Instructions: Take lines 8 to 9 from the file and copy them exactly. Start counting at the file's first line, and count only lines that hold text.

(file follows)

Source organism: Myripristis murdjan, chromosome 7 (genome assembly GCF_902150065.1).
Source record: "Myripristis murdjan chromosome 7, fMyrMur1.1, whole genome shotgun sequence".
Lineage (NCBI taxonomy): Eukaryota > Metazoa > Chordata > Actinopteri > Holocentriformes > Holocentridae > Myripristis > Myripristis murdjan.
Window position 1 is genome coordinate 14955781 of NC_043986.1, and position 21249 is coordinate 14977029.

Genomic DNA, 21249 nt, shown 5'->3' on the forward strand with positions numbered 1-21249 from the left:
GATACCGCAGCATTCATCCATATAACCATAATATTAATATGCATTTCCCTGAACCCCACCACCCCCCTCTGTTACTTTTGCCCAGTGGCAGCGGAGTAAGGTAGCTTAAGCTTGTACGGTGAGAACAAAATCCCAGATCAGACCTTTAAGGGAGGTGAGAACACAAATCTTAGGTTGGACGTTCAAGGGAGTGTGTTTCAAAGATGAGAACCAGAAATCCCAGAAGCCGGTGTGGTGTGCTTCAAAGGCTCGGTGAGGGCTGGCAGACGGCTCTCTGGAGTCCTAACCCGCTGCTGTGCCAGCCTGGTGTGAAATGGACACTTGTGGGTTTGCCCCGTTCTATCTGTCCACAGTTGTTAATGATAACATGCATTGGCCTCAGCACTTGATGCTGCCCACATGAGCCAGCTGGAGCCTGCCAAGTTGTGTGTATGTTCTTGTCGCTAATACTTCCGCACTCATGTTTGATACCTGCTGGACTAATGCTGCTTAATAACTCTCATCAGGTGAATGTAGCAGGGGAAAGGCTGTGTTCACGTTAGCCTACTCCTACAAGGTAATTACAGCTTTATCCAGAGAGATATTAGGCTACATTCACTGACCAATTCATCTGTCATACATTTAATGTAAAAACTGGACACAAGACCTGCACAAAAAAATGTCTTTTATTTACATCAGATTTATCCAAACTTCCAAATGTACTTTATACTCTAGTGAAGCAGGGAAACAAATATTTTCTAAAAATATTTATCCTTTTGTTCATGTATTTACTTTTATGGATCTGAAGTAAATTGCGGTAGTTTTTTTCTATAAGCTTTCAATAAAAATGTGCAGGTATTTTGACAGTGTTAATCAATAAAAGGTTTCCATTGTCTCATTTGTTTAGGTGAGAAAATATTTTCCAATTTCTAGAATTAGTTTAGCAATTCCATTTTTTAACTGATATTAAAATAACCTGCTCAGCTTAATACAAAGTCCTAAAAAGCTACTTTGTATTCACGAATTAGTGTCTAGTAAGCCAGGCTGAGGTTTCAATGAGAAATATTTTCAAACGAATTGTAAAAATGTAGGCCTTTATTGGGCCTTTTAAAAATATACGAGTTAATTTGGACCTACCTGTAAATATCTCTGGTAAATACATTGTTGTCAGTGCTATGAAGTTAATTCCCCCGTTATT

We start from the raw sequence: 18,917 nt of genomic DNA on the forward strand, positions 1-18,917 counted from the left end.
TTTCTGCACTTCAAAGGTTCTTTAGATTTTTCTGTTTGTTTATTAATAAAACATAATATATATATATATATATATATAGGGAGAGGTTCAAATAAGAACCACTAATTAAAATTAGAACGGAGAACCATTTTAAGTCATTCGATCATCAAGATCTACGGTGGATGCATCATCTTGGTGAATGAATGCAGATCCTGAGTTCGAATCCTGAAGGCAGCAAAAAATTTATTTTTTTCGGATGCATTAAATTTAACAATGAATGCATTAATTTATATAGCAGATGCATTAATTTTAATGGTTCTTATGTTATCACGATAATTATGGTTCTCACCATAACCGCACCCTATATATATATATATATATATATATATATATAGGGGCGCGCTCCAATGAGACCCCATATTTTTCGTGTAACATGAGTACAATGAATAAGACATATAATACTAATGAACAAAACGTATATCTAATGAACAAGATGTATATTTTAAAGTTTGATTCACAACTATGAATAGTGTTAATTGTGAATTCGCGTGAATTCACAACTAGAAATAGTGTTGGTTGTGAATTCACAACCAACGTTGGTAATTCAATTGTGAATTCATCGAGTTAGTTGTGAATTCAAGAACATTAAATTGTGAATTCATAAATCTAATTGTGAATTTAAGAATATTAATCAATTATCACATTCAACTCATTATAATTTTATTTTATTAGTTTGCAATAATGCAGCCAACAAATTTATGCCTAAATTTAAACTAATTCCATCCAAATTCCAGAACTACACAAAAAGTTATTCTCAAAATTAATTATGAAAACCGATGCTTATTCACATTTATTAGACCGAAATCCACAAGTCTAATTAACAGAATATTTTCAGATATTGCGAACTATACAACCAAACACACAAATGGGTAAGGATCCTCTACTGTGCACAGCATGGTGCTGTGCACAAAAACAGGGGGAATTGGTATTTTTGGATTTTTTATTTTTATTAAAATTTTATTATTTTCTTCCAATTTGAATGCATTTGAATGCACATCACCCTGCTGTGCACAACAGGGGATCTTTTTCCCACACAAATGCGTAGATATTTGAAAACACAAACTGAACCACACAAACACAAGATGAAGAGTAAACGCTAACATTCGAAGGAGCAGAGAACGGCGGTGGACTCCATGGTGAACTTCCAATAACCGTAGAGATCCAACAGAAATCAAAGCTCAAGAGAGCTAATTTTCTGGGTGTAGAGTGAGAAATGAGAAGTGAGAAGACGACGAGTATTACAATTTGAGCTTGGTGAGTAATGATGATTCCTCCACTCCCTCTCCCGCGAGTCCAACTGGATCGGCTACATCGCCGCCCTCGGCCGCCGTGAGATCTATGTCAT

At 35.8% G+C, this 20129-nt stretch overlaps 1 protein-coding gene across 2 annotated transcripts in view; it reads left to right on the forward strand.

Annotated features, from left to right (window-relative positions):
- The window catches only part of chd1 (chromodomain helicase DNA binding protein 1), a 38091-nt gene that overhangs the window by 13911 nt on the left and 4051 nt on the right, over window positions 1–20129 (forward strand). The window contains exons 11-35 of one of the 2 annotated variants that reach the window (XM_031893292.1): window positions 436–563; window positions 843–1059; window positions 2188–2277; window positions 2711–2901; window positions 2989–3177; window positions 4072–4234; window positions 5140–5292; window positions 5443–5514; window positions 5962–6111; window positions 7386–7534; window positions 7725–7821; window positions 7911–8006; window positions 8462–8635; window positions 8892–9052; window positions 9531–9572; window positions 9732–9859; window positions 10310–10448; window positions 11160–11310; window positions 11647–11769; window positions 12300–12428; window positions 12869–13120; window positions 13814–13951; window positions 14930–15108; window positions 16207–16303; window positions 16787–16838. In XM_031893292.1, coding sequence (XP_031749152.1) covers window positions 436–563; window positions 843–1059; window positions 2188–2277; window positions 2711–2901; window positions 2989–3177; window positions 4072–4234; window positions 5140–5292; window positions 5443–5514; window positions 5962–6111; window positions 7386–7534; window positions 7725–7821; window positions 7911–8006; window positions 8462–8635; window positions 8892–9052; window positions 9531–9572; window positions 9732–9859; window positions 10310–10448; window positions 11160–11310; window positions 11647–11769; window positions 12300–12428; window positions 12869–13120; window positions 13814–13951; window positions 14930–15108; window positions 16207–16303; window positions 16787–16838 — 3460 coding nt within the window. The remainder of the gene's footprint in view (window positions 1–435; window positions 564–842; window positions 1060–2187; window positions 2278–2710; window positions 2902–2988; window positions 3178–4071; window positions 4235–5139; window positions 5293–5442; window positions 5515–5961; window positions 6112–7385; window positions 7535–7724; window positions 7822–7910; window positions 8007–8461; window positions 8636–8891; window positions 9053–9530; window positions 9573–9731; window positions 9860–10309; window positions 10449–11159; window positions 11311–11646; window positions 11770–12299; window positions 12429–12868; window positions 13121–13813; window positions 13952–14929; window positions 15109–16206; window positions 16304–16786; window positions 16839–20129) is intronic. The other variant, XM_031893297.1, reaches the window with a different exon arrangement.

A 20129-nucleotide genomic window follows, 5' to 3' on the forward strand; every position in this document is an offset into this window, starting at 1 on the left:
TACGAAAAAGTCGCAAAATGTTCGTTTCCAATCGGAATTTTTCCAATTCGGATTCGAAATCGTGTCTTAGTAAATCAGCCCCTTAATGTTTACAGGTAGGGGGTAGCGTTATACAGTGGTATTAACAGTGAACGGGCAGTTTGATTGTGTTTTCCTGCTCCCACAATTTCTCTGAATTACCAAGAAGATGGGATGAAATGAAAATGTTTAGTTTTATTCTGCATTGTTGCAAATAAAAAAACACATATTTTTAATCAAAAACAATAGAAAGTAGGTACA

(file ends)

TTTCTGCACTTCAAAGGTTCTTTAGATTTTTCTGTTTGTTTATTAATAAAACATAATATATATATATATATATATATAGGGAGAGGTTCAAATAAGAACCACTAATTAAAATTAGAACGGAGAACCATTTTAAGTCATTCGATCATCAAGATCTACGGTGGATGCATCATCTTGGTGAATGAATGCAGATCCTGAGTTCGAATCCTGAAGGCAGCAAAAAATTTATTTTTTTCGGATGCATTAAATTTAACAATGAATGCATTAATTTATATAGCAGATGCATTAATTTTAATGGTTCTTATGTTATCACGATAATTATGGTTCTCACCATAACCGCACCCTATATATATATATATATATATATATATATATAGGGGCGCGCTCCAATGAGACCCCATATTTTTCGTGTAACATGAGTACAATGAATAAGACATATAATACTAATGAACAAAACGTATATCTAATGAACAAGATGTATATTTTAAAGTTTGATTCACAACTATGAATAGTGTTAATTGTGAATTCGCGTGAATTCACAACTAGAAATAGTGTTGGTTGTGAATTCACAACCAACGTTGGTAATTCAATTGTGAATTCATCGAGTTAGTTGTGAATTCAAGAACATTAAATTGTGAATTCATAAATCTAATTGTGAATTTAAGAATATTAATCAATTATCACATTCAACTCATTATAATTTTATTTTATTAGTTTGCAATAATGCAGCCAACAAATTTATGCCTAAATTTAAACTAATTCCATCCAAATTCCAGAACTACACAAAAAGTTATTCTCAAAATTAATTATGAAAACCGATGCTTATTCACATTTATTAGACCGAAATCCACAAGTCTAATTAACAGAATATTTTCAGATATTGCGAACTATACAACCAAACACACAAATGGGTAAGGATCCTCTACTGTGCACAGCATGGTGCTGTGCACAAAAACAGGGGGAATTGGTATTTTTGGATTTTTTATTTTTATTAAAATTTTATTATTTTCTTCCAATTTGAATGCATTTGAATGCACATCACCCTGCTGTGCACAACAGGGGATCTTTTTCCCACACAAATGCGTAGATATTTGAAAACACAAACTGAACCACACAAACACAAGATGAAGAGTAAACGCTAACATTCGAAGGAGCAGAGAACGGCGGTGGACTCCATGGTGAACTTCCAATAACCGTAGAGATCCAACAGAAATCAAAGCTCAAGAGAGCTAATTTTCTGGGTGTAGAGTGAGAAATGAGAAGTGAGAAGACGACGAGTATTACAATTTGAGCTTGGTGAGTAATGATGATTCCTCCACTCCCTCTCCCGCGAGTCCAACTGGATCGGCTACATCGCCGCCCTCGGCCGCCGTGAGATCTATGTCAT

At 35.8% G+C, this 20129-nt stretch overlaps 1 protein-coding gene across 2 annotated transcripts in view; it reads left to right on the forward strand.